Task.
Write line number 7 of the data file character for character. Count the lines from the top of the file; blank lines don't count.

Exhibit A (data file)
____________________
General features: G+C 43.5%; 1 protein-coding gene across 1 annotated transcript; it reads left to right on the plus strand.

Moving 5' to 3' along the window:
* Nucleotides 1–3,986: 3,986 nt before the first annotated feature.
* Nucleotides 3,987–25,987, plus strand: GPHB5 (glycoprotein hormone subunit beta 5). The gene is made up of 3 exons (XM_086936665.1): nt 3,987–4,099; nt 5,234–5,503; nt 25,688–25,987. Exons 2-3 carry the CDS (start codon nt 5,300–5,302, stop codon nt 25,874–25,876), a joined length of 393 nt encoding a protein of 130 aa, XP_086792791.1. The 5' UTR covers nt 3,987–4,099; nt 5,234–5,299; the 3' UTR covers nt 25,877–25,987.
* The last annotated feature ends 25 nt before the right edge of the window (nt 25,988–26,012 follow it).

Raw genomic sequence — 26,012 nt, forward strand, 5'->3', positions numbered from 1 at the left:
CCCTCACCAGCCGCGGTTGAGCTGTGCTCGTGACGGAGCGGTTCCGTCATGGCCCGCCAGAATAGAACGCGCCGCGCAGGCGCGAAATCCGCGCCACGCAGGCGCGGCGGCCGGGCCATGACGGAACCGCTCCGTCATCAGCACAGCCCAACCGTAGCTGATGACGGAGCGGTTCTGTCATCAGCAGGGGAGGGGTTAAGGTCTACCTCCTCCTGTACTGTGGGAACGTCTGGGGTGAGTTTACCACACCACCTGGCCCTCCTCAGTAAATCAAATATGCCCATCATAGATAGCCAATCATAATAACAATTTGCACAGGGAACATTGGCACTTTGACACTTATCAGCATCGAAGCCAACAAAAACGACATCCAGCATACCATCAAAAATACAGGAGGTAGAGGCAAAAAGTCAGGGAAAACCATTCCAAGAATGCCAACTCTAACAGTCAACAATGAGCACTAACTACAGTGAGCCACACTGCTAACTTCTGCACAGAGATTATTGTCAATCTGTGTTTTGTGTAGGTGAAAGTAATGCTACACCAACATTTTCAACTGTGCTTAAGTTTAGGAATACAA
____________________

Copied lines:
CCCTCACCAGCCGCGGTTGAGCTGTGCTCGTGACGGAGCGGTTCCGTCATGGCCCGCCAGAATAGAACGCGCCGCGCAGGCGCGAAATCCGCGCCACGCAGGCGCGGCGGCCGGGCCATGACGGAACCGCTCCGTCATCAGCACAGCCCAACCGTAGCTGATGACGGAGCGGTTCTGTCATCAGCAGGGGAGGGGTTAAGGTCTACCTCCTCCTGTACTGTGGGAACGTCTGGGGTGAGTTTACCACACCACCTGGCCCTCCTCAGTAAATCAAATATGCCCATCATAGATAGCCAATCATAATAACAATTTGCACAGGGAACATTGGCACTTTGACACTTATCAGCATCGAAGCCAACAAAAACGACATCCAGCATACCATCAAAAATACAGGAGGTAGAGGCAAAAAGTCAGGGAAAACCATTCCAAGAATGCCAACTCTAACAGTCAACAATGAGCACTAACTACAGTGAGCCACACTGCTAACTTCTGCACAGAGATTATTGTCAATCTGTGTTTTGTGTAGGTGAAAGTAATGCTACACCAACATTTTCAACTGTGCTTAAGTTTAGGAATACAA